The husband, a hunting devotee with an impressive collection of trophies, and the wife, an art enthusiast with a taste for elegant, Western design, had differing ideas on what constituted the perfect Colorado retreat. “One of the first things the wife said to me was, ‘we have these heads. I don’t love them, but I’ve learned to live with them,’” says interior designer Scott Jordan, principal and owner of Jordan Design Studio, Ltd., in Denver. “She liked the Western feel, but she didn’t want it to seem too campy.”

And so the couple sought out a design team, which included Jordan, along with architect Bill Rangitsch of Steamboat Springs-based Steamboat Architectural Associates, and builder Shea Mangus of R.L. Mangus Construction, Inc., in Steamboat Springs, to create a home that would fuse both of their needs—a sophisticated mountain estate with pockets of display space for the husband’s many treasures. “We were able to put together a number of spaces for his trophies that felt very intimate,” Rangitsch says. “You only see them if you look up, so they are there in a subtle way.”

Rangitsch and the homeowners worked closely to develop a design that looked rustic, yet cultivated. “They wanted something that related to the site and looked like it belonged there,” the architect says. To achieve a look of authenticity, the team made several trips to Canada in search of reclaimed timber from old barns—a material that would become a primary ingredient in the home’s structure. “We looked at the possibility of using newer materials and distressing them by hand, but it was really important to the owners to have that truly genuine look,” Mangus says. Specific timbers were selected by the architect and builder based on their appearance while still intact, and compared via a set of pictures the architect took of each barn he visited—one of which currently hangs in the Colorado home.

To complement the salvaged timbers that make up the frame, the team incorporated a mix of reclaimed wood and natural stone on both the interiors and exteriors. Inside, distressed oak flooring and select ceilings clad in Wyoming snow fence add a casual vibe to the home, while subtle accents of white oak trim, sandstone in the entry and soapstone in the kitchen give the space a hint of formality. “It was enjoyable to see this mix of materials that had all been used for something else come together and really work,” Rangitsch says.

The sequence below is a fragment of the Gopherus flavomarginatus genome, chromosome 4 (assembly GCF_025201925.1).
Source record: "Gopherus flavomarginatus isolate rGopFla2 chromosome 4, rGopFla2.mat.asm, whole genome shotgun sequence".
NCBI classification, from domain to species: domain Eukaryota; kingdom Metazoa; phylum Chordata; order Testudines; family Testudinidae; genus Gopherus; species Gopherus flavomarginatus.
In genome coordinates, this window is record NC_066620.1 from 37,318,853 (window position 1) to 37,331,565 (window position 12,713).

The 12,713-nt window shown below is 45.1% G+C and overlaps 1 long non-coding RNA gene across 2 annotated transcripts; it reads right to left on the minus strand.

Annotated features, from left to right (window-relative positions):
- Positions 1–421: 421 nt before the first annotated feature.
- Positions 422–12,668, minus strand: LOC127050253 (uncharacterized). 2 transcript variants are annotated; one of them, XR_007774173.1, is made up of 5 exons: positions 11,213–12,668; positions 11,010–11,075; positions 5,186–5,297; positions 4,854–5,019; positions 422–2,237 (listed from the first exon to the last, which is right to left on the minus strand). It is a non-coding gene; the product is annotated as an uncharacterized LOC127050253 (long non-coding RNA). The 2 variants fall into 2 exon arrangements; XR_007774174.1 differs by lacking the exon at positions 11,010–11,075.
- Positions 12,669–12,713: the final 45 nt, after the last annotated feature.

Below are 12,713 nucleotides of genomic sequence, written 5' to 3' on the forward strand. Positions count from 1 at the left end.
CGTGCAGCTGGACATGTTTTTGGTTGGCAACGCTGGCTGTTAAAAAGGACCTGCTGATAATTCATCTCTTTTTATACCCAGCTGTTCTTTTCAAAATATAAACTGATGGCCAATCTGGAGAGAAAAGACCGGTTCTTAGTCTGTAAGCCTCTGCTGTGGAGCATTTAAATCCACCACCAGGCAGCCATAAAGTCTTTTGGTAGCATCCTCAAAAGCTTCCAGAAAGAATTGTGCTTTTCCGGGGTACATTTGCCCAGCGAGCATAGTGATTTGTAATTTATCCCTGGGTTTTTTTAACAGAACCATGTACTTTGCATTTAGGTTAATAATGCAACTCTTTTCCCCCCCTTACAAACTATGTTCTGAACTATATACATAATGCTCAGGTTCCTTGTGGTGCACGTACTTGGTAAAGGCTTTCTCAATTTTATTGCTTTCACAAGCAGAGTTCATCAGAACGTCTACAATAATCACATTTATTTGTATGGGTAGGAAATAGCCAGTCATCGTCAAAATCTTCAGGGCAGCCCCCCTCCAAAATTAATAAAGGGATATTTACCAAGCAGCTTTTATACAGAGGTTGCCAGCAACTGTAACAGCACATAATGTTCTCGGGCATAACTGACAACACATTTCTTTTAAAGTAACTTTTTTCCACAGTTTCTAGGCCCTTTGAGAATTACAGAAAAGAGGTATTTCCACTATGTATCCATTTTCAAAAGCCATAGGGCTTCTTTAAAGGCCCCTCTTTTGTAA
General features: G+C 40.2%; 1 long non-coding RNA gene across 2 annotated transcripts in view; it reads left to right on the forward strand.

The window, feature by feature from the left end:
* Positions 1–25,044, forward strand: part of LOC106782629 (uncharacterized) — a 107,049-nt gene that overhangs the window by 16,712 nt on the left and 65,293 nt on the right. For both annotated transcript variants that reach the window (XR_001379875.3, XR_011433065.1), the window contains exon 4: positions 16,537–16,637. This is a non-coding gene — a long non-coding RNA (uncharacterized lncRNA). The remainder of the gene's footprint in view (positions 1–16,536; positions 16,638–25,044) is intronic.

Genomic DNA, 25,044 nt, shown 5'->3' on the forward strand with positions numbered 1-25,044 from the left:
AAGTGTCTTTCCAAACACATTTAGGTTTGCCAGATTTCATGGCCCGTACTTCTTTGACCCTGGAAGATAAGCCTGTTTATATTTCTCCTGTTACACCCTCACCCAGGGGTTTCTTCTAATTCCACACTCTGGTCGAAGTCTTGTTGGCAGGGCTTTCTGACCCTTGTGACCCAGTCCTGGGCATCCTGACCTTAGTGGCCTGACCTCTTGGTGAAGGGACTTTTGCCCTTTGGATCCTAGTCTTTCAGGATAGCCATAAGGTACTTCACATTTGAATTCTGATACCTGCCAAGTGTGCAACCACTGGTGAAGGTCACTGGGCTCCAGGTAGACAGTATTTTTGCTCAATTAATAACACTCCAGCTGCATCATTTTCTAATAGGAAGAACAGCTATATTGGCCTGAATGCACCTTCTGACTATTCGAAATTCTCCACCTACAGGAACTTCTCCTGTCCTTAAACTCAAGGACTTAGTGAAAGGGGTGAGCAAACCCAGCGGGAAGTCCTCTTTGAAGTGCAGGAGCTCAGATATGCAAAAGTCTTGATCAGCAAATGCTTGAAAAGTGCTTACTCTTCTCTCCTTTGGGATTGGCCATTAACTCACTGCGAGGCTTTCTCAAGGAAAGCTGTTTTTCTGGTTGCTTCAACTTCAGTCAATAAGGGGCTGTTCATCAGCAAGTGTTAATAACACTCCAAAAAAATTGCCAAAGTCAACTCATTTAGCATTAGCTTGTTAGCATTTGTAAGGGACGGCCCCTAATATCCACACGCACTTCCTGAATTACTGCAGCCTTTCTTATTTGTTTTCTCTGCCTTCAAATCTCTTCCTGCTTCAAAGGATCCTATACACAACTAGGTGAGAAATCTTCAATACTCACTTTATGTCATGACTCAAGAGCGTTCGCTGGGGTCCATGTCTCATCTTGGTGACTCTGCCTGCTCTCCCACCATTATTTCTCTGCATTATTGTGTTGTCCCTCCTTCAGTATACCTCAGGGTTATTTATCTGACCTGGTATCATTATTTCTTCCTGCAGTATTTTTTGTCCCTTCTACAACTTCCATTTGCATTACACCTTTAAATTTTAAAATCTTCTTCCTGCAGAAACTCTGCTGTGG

With a rather out-of-the-ordinary mix of art and collectibles as his starting point, Jordan designed the interiors with the wife’s request for a refined Western aesthetic. Authenticity was maintained throughout the interiors with a collection of eclectic antiques found by both Jordan and the owners, and emulated through newer pieces the designer had custom made to look traditional. “When you walk through the house, it doesn’t feel like it’s all brand new,” Jordan says. “It looks like everything was acquired over a period of time.” Color was added primarily through patterned area rugs and runners in the main living spaces.

Integrating the husband’s collection of animal mounts into the home was a task that took the collaboration of both the architect and designer. “The animal heads were a challenge, but because we regionalized them, it made the job so much easier,” Jordan says. Most of the mounts reside in the husband’s office for his own enjoyment, or on the upper wall in a two-story gallery space that was incorporated into the home’s design for that specific reason.

And just as the husband and wife found compromise in their mountain home, so did the design team—a crucial element Jordan credits with the success of the project. “When I look at this house, what I see is balance,” he says. “And that’s because the collaboration between the architect, designer and builder was so exceptional.”